The Effingham County Board of Education approved its $80.8 million budget Thursday and also increased meal prices by 15 cents.
The budget includes funding for more teachers and increases in the local teacher supplement. The budget also includes the new Ombudsman program to be used to teach alternative students.
It had previously been recommended that the board increase meal prices by 25 cents.
“We talked about this, and this year we ran into some difficulty,” Superintendent Randy Shearouse said. “We’ve had to transfer $400,000 over to food service, and now we’re going to have to transfer another $200,000.”
Board member Charles Tomberlin asked Shearouse how food service covered the shortfall. Shearouse told him it was covered from borrowing money from the general fund.
“Before Blandford (Elementary school opened) we had a surplus (in the food service account),” Shearouse said.
Finance Director Ron Wilson told the board two kitchens were opened last year. Wilson told the board that where the Marlow Learning Center was not like opening a brand new kitchen but close to the cost.
Tomberlin asked if the money that went into Blandford was the primary reason the account was over budget.
Shearouse said there are many things that go into the shortfall in the food service account. Opening the new school was one, and the reduction in students on free and reduced lunches was another.
Wilson told the board the federal government pays more than the cost of the meals, and the fewer students the system has on the program, the more the system must charge for meals to cover the cost.
“I’ve got a concern because of feedback I’ve been getting,” board member Troy Alford said. “We’ve taken some pretty big steps this year, one being the uniform policy.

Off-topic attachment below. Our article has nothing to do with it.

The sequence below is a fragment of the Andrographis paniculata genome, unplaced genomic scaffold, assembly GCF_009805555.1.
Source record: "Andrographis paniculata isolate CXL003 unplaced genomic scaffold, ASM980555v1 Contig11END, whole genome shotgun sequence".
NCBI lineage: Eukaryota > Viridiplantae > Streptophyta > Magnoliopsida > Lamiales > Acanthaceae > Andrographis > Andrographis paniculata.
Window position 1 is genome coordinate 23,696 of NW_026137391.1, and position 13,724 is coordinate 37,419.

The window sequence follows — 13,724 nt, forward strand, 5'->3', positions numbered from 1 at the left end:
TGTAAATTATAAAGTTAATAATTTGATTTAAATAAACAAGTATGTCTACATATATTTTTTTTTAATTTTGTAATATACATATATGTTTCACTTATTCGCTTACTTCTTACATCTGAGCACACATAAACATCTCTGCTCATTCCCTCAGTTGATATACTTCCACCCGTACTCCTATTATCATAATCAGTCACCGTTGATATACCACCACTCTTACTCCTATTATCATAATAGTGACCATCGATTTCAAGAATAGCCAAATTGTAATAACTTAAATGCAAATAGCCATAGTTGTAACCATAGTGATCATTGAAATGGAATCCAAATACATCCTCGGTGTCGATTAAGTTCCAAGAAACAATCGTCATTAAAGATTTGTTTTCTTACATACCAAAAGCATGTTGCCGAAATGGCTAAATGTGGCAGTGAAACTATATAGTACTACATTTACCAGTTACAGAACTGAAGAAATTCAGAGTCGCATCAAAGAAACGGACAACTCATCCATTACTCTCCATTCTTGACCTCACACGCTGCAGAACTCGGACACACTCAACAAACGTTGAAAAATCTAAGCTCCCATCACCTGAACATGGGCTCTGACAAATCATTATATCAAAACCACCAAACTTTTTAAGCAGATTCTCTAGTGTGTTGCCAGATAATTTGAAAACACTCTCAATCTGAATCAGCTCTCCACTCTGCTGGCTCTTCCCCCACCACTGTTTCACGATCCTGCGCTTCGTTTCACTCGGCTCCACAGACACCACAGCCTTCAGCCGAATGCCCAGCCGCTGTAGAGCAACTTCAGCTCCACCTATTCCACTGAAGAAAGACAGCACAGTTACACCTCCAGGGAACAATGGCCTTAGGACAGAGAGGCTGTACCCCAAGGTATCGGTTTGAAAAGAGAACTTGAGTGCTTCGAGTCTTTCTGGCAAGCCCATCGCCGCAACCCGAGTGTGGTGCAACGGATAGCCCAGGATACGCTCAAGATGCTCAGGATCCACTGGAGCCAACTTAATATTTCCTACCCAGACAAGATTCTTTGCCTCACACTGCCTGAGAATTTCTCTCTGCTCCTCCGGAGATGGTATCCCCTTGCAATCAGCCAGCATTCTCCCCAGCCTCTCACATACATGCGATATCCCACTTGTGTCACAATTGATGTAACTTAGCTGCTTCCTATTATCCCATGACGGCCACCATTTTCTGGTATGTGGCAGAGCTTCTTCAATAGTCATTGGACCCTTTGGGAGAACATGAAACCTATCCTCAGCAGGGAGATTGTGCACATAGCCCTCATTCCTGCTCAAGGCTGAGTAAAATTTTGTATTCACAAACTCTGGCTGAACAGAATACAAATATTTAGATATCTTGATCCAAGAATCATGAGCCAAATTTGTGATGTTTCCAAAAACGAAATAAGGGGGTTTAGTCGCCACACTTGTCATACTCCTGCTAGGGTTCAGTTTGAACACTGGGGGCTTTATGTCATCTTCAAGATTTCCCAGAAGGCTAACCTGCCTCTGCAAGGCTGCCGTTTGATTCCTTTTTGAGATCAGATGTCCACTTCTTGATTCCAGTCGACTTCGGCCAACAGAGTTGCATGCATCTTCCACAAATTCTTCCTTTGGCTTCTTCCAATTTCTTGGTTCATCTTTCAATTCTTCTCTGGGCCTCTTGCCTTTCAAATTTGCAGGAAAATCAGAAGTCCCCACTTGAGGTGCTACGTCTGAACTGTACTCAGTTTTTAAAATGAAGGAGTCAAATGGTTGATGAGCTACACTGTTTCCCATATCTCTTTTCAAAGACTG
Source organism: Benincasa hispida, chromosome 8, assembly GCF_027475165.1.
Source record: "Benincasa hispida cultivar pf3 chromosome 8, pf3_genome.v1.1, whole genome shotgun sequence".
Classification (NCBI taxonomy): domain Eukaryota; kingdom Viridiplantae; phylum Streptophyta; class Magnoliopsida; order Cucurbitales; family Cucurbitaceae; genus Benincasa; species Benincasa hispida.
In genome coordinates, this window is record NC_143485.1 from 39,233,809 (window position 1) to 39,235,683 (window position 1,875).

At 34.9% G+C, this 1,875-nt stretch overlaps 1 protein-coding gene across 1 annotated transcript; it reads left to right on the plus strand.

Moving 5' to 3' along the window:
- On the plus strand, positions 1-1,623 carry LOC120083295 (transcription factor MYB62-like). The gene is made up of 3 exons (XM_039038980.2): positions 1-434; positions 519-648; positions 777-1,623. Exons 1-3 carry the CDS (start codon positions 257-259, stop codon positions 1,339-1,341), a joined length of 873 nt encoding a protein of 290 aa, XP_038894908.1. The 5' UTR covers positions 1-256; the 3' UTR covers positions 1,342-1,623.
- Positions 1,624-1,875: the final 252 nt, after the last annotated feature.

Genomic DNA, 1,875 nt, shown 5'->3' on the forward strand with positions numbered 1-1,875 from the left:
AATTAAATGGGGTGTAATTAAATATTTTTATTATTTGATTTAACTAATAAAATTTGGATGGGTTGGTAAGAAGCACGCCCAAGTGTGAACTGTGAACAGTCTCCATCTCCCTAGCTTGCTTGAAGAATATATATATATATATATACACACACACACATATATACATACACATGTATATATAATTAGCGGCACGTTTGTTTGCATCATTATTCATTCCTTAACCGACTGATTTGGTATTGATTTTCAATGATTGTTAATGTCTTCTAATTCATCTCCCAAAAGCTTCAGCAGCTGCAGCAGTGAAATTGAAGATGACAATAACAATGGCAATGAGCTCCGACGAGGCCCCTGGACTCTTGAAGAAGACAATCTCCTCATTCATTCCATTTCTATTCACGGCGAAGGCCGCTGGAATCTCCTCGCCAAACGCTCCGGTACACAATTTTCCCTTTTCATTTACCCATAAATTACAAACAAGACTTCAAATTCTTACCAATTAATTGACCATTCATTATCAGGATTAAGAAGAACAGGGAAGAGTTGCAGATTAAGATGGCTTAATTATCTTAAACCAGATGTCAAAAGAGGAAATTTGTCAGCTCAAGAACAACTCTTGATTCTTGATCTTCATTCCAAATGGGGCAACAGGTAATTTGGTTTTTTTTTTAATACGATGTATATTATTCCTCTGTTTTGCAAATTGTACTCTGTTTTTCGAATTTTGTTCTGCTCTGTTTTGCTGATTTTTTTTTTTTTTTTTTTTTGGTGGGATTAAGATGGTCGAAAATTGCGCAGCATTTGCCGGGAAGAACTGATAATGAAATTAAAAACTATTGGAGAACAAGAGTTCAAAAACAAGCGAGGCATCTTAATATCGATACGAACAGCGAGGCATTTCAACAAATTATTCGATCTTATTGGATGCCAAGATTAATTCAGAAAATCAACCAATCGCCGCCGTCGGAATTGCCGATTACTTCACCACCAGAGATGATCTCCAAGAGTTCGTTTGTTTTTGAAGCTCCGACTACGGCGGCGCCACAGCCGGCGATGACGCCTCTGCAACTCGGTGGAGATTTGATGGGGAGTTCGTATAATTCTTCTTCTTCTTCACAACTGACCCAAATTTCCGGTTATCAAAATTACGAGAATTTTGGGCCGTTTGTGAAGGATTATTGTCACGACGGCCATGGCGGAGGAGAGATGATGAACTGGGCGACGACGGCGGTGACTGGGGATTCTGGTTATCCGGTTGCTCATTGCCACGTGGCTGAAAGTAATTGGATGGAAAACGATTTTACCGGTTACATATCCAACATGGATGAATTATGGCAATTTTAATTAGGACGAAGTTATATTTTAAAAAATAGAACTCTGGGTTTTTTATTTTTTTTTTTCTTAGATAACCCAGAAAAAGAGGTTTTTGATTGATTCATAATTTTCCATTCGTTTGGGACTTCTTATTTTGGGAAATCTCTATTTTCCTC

“Asking for 25 cents is a tad too much,” Alford said. “Is there anyway we can raise it 10 or 15 cents this year, and come back another 10 cents next year?”
Wilson said he could not tell the board exactly how much 25 cents a meal would bring in.
“It would probably raise you $250,000 to $280,000,” Wilson said.
He said a 15-cent increase would raise the revenue by approximately $170,000.
“Each family at 25 cents, you’re looking at $45 a year,” Tomberlin said.
Wilson said 25 cents would increase the yearly cost for meals by $45 a year for one child to eat every day.
Tomberlin asked if the 25 cents would be making up from the money that has been lost by food service.
“No, it’s not making it up,” Wilson said, “if you consider that we’ve already transferred $400,000 since this time last year, and now we’re out of money again.”
He told the board even though with school out and no food costs the workers are paid 12 months out of the year.
“At minimum you’re going to have to have $175,000 just to pay the staff,” Wilson said. “The 25 cent will allow us to maintain without having to transfer as much money.”
“I just want to make sure that if we do this, that we are making sure that parents understand this free and reduced (lunch),” Tomberlin said. “As far as I’m concerned, $40, $45 a year my big ole 6-foot-5, 235-pound boy, and he can eat for $1.75 a day.”
Alford said he is concerned about the families with multiple children where the cost will add up.
“I’m having a hard time putting this with some of the other things,” Alford said.
“We’re not running a kitchen to make money. We would like for it to pay for itself,” Shearouse said. “We can try it, and if it doesn’t work the board will have to cover it.”
Tomberlin asked if food service could work with a 15-cent increase.
“We can make it work if that’s what the board decides to do. I’m not saying that there won’t be any transfers,” Wilson said. “At the same time if that’s what the board wants to do I’ll be happy. We’ll function as long as we can.”
The board unanimously approved the increase.